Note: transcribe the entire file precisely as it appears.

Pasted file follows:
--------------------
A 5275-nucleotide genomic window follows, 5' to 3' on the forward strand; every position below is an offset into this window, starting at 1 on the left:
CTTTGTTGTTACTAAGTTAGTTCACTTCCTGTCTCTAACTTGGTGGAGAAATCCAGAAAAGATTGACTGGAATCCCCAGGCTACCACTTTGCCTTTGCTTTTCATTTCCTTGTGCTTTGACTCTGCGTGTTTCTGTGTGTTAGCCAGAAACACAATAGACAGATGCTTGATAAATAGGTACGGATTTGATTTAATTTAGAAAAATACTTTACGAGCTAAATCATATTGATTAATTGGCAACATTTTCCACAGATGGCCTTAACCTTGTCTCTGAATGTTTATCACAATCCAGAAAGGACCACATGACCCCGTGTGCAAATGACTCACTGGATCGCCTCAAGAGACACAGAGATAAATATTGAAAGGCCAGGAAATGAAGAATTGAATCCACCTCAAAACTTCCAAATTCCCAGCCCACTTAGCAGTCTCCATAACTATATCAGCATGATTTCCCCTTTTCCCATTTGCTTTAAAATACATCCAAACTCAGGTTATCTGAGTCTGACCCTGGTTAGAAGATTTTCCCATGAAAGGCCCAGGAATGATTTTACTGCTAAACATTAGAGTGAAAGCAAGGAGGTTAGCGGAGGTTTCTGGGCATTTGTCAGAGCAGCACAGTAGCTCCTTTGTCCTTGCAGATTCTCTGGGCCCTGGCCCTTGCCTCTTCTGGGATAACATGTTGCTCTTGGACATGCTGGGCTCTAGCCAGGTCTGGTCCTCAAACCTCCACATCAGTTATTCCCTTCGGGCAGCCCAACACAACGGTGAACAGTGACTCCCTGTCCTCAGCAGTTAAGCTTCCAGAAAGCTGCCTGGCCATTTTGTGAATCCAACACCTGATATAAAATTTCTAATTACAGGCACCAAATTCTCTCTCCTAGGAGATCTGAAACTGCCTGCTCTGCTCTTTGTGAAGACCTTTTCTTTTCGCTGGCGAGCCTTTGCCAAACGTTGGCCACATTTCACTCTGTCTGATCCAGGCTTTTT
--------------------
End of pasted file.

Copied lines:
A 5275-nucleotide genomic window follows, 5' to 3' on the forward strand; every position below is an offset into this window, starting at 1 on the left:
CTTTGTTGTTACTAAGTTAGTTCACTTCCTGTCTCTAACTTGGTGGAGAAATCCAGAAAAGATTGACTGGAATCCCCAGGCTACCACTTTGCCTTTGCTTTTCATTTCCTTGTGCTTTGACTCTGCGTGTTTCTGTGTGTTAGCCAGAAACACAATAGACAGATGCTTGATAAATAGGTACGGATTTGATTTAATTTAGAAAAATACTTTACGAGCTAAATCATATTGATTAATTGGCAACATTTTCCACAGATGGCCTTAACCTTGTCTCTGAATGTTTATCACAATCCAGAAAGGACCACATGACCCCGTGTGCAAATGACTCACTGGATCGCCTCAAGAGACACAGAGATAAATATTGAAAGGCCAGGAAATGAAGAATTGAATCCACCTCAAAACTTCCAAATTCCCAGCCCACTTAGCAGTCTCCATAACTATATCAGCATGATTTCCCCTTTTCCCATTTGCTTTAAAATACATCCAAACTCAGGTTATCTGAGTCTGACCCTGGTTAGAAGATTTTCCCATGAAAGGCCCAGGAATGATTTTACTGCTAAACATTAGAGTGAAAGCAAGGAGGTTAGCGGAGGTTTCTGGGCATTTGTCAGAGCAGCACAGTAGCTCCTTTGTCCTTGCAGATTCTCTGGGCCCTGGCCCTTGCCTCTTCTGGGATAACATGTTGCTCTTGGACATGCTGGGCTCTAGCCAGGTCTGGTCCTCAAACCTCCACATCAGTTATTCCCTTCGGGCAGCCCAACACAACGGTGAACAGTGACTCCCTGTCCTCAGCAGTTAAGCTTCCAGAAAGCTGCCTGGCCATTTTGTGAATCCAACACCTGATATAAAATTTCTAATTACAGGCACCAAATTCTCTCTCCTAGGAGATCTGAAACTGCCTGCTCTGCTCTTTGTGAAGACCTTTTCTTTTCGCTGGCGAGCCTTTGCCAAACGTTGGCCACATTTCACTCTGTCTGATCCAGGCTTTTT